NYFF Critic’s Choice – “The Turin Horse”

"The Turin Horse" was photographed by Fred Kelemen.

The Independent’s senior film critic, Kurt Brokaw, is viewing the entire main slate of the 49th New York Film Festival, showing at Lincoln Center September 30-October 16th. Below is one of his critic’s choices—from among 27 feature films plus numerous ‘special event’ features, masterworks, “views from the avant garde” and shorts. His complete list from 2011 is here.

The Turin Horse
(Béla Tarr, Ágnes Hranitzky. 2011. Hungary/France/ Germany/ Switzerland/USA. 146 min.)

This year’s festival sports not one but two colorful, high profile end-of-the-world movies. One is Lars Von Trier’s Melancholia, in which Kirsten Dunst, her character’s sister (Charlotte Gainsbourg), their entire families, and all of civilization are incinerated by a rogue fly-by planet. The second is Abel Ferrara’s 4:44 Last Day on Earth, in which Manhattan Sohoite Willem Dafoe, his girlfriend, and all their friends on Skype worldwide, die simultaneously from the effects of global warming. Both films are a thin cut above multiplex fare, and neither is within a country mile of Béla Tarr’s simple but epic human drama of a father and daughter facing annihilation from a killer wind that’s trapped them in their rural farmhouse in 1899.

The Hungarian director voice-overs The Turin Horse’s initial premise, which conjectures what might have occurred after the philosopher Friedrich Nietzsche collapsed and went mad as he watched a horse being whipped in Turin. This formidable stallion carries farmer Ohlsdorfer (János Derzsi, in the kind of stern, blasphemous father role Raymond Massey played in the 30s) and his daughter (Erika Bók, stoic and unbending) through a pounding storm back to their isolated farmhouse. There the wind grows to near-hurricane force, trapping the two into a daily diet of boiled potatoes with a well that’s running dry. Days and nights pass. The horse will not venture out from their barn, and stops eating. A wandering band of gypsies finishes off the water in their well. Ohlsdorfer and the daughter tie their meager belongings into a cart and try pulling it themselves, but the ferocious wind and stinging debris force them back to the farmhouse. Their kerosene lamps give out. The daughter is the first to stop eating her daily potato.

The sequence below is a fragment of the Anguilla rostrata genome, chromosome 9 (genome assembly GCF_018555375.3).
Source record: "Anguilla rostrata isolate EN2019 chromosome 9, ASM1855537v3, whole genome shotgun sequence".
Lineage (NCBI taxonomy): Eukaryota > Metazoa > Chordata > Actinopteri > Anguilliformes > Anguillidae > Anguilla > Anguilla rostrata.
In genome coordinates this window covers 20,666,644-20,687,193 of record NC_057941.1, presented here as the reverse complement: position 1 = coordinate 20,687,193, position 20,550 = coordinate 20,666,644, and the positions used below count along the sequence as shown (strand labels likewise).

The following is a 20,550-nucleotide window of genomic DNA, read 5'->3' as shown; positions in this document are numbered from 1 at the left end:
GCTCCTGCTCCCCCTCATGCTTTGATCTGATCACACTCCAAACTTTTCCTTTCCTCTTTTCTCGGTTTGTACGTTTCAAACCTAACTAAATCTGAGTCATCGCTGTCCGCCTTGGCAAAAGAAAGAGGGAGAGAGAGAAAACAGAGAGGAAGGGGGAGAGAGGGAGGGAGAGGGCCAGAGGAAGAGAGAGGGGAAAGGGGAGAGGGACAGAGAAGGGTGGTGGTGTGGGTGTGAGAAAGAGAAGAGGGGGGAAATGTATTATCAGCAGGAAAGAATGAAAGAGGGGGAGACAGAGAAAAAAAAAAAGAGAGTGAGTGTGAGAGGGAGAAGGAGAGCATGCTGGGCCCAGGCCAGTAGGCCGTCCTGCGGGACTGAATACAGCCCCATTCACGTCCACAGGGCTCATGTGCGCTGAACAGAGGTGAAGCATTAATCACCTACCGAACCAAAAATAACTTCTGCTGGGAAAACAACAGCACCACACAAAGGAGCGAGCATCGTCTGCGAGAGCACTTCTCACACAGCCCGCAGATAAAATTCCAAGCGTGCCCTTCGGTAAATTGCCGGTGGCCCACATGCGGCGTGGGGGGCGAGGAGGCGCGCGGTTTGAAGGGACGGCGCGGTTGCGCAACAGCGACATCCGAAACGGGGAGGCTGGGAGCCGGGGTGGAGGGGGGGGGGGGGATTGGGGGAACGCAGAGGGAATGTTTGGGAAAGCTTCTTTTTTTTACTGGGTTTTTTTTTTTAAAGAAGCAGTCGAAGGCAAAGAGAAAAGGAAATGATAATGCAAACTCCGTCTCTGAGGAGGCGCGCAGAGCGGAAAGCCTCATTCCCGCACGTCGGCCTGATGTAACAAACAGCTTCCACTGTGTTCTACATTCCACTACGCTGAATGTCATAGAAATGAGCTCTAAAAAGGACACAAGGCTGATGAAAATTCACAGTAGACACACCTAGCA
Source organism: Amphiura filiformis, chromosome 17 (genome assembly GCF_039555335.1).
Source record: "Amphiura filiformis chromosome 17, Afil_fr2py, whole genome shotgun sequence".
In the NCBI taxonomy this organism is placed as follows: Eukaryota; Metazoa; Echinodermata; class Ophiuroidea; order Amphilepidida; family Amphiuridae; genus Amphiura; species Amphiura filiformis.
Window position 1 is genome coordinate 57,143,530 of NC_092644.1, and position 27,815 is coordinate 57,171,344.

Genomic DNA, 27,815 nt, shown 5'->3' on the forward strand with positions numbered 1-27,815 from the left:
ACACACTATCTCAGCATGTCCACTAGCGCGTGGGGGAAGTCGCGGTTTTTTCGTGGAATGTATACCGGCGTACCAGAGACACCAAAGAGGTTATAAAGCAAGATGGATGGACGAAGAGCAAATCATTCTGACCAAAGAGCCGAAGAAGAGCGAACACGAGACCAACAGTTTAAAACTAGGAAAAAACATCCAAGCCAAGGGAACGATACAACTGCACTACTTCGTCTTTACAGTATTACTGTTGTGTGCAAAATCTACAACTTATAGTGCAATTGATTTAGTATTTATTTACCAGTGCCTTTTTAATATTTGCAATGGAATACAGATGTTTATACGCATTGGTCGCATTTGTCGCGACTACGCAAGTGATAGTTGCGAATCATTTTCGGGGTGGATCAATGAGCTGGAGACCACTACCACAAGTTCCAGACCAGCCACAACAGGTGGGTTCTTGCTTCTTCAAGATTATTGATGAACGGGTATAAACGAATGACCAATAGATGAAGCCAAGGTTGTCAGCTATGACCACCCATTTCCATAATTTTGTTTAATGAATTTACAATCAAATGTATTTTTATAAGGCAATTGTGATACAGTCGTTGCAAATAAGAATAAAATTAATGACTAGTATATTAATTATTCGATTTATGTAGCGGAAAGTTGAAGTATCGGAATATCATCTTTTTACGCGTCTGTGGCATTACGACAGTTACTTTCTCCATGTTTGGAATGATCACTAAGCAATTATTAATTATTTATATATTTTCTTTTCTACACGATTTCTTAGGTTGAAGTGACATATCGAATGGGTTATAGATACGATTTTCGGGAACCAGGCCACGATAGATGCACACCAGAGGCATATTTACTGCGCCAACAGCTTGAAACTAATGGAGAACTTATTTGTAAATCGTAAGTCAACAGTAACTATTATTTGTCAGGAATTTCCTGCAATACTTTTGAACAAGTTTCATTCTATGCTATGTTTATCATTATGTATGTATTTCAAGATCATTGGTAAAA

All of this is infinitely more absorbing in Tarr’s measured black-and-white images—complemented by the insinuating organ score—than watching Kirsten Dunst (playing an advertising copywriter from hell) sink into madness while the loose planet hangs over her country house.

What Tarr demands more than most directors is your patience, and he earns it here, just as with his 2007 NYFF selection, The Man From London, a moody neo-noir featuring Tilda Swinton and based on a George Simenon novel of a shipyard night watchman who finds a suitcase stuffed with money. Tarr finished that film after the suicide of his producer, the legendary Humbert Balsan, and he’s said that The Turin Horse will be his last film—it looks like it must have been punishing to make because the devastating wind that seals the doom of the father and daughter doesn’t feel faked. Tarr’s pictures have the severe rigor of an early Ingmar Bergman in which God is dead or absent or silent, coupled here with the kind of impossible locations in which Werner Herzog frequently plants his casts. The Turin Horse is told in daily chapters that slowly weaken and break its two characters, and while it’s physically exhausting to watch, it’s not a minute too long.

At the press conference following his 4:44: Last Day on Earth, director Abel Ferrara, looking fit and feisty as ever, told the audience that Willem Dafoe’s rooftop loft in Soho was “the perfect example of real estate’s first principle: location, location, location.” Ferrara’s right—if you’re going to stay home and watch the world end, you might as well have drop-dead views. But the view from Ohlsdorfer’s farmhouse window is even more vivid, with those devastating winds pummeling and leveling everything that moves. The horse senses this, and stays put in the barn. You’ll remember that magnificent animal long after you’ve forgotten the world passing away in other films.

About :

Kurt Brokaw joined The Independent in 2010 as Senior Film Critic, covering New York’s six major film festivals and reviewing individual features and shorts of merit.  He was Associate Teaching Professor at The New School for 33 years, and has taught courses on film noir, early lesbian fiction and Jewish-themed cinema at The 92nd Street Y for 15 years. His memoir, The Paperback Guy, was published in 2020.